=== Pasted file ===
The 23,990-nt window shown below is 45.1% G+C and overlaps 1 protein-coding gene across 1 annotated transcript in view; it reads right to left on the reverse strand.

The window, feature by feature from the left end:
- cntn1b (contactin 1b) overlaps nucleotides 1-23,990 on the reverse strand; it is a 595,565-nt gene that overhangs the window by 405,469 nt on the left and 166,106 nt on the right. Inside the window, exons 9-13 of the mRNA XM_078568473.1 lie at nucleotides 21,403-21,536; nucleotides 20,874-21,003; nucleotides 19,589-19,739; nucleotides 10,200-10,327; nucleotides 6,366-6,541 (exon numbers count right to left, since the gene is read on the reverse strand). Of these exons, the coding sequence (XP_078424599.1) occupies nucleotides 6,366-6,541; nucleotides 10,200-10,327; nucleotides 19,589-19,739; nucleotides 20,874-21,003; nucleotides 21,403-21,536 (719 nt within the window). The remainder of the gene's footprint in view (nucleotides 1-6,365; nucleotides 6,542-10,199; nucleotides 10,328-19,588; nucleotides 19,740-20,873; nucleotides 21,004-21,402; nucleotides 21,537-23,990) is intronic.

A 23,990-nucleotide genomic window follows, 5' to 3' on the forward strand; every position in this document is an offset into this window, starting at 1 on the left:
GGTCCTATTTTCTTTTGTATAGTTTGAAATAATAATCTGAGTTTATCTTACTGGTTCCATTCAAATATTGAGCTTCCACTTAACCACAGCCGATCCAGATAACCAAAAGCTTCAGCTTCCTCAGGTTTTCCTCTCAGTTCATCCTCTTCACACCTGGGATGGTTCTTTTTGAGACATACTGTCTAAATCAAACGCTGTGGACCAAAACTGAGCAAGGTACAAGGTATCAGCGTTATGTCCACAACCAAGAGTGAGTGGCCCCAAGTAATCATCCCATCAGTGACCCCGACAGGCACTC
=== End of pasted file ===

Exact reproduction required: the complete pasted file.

The 23,990-nt window shown below is 45.1% G+C and overlaps 1 protein-coding gene across 1 annotated transcript in view; it reads right to left on the reverse strand.

The window, feature by feature from the left end:
- cntn1b (contactin 1b) overlaps nucleotides 1-23,990 on the reverse strand; it is a 595,565-nt gene that overhangs the window by 405,469 nt on the left and 166,106 nt on the right. Inside the window, exons 9-13 of the mRNA XM_078568473.1 lie at nucleotides 21,403-21,536; nucleotides 20,874-21,003; nucleotides 19,589-19,739; nucleotides 10,200-10,327; nucleotides 6,366-6,541 (exon numbers count right to left, since the gene is read on the reverse strand). Of these exons, the coding sequence (XP_078424599.1) occupies nucleotides 6,366-6,541; nucleotides 10,200-10,327; nucleotides 19,589-19,739; nucleotides 20,874-21,003; nucleotides 21,403-21,536 (719 nt within the window). The remainder of the gene's footprint in view (nucleotides 1-6,365; nucleotides 6,542-10,199; nucleotides 10,328-19,588; nucleotides 19,740-20,873; nucleotides 21,004-21,402; nucleotides 21,537-23,990) is intronic.

A 23,990-nucleotide genomic window follows, 5' to 3' on the forward strand; every position in this document is an offset into this window, starting at 1 on the left:
GGTCCTATTTTCTTTTGTATAGTTTGAAATAATAATCTGAGTTTATCTTACTGGTTCCATTCAAATATTGAGCTTCCACTTAACCACAGCCGATCCAGATAACCAAAAGCTTCAGCTTCCTCAGGTTTTCCTCTCAGTTCATCCTCTTCACACCTGGGATGGTTCTTTTTGAGACATACTGTCTAAATCAAACGCTGTGGACCAAAACTGAGCAAGGTACAAGGTATCAGCGTTATGTCCACAACCAAGAGTGAGTGGCCCCAAGTAATCATCCCATCAGTGACCCCGACAGGCACTC